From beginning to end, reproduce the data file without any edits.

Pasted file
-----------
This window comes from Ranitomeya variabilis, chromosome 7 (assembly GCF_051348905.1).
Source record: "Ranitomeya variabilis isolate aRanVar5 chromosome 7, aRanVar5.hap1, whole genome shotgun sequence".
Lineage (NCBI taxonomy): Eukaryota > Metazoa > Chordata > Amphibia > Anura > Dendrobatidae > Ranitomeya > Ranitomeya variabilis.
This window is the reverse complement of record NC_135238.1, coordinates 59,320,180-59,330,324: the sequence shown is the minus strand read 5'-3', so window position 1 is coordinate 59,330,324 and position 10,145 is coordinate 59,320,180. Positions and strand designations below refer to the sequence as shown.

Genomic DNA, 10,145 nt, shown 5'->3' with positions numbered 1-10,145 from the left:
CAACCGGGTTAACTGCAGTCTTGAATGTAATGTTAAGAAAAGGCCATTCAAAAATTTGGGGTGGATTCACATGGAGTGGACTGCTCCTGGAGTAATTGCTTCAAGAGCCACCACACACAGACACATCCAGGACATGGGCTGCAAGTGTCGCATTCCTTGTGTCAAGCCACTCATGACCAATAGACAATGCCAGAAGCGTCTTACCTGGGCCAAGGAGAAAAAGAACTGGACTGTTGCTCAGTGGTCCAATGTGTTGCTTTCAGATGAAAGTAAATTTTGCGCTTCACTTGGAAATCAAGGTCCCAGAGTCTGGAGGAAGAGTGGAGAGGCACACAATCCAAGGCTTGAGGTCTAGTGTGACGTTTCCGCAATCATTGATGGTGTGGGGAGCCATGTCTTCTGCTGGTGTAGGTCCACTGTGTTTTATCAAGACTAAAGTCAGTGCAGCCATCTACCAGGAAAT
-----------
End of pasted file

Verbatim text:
This window comes from Ranitomeya variabilis, chromosome 7 (assembly GCF_051348905.1).
Source record: "Ranitomeya variabilis isolate aRanVar5 chromosome 7, aRanVar5.hap1, whole genome shotgun sequence".
Lineage (NCBI taxonomy): Eukaryota > Metazoa > Chordata > Amphibia > Anura > Dendrobatidae > Ranitomeya > Ranitomeya variabilis.
This window is the reverse complement of record NC_135238.1, coordinates 59,320,180-59,330,324: the sequence shown is the minus strand read 5'-3', so window position 1 is coordinate 59,330,324 and position 10,145 is coordinate 59,320,180. Positions and strand designations below refer to the sequence as shown.

Genomic DNA, 10,145 nt, shown 5'->3' with positions numbered 1-10,145 from the left:
CAACCGGGTTAACTGCAGTCTTGAATGTAATGTTAAGAAAAGGCCATTCAAAAATTTGGGGTGGATTCACATGGAGTGGACTGCTCCTGGAGTAATTGCTTCAAGAGCCACCACACACAGACACATCCAGGACATGGGCTGCAAGTGTCGCATTCCTTGTGTCAAGCCACTCATGACCAATAGACAATGCCAGAAGCGTCTTACCTGGGCCAAGGAGAAAAAGAACTGGACTGTTGCTCAGTGGTCCAATGTGTTGCTTTCAGATGAAAGTAAATTTTGCGCTTCACTTGGAAATCAAGGTCCCAGAGTCTGGAGGAAGAGTGGAGAGGCACACAATCCAAGGCTTGAGGTCTAGTGTGACGTTTCCGCAATCATTGATGGTGTGGGGAGCCATGTCTTCTGCTGGTGTAGGTCCACTGTGTTTTATCAAGACTAAAGTCAGTGCAGCCATCTACCAGGAAAT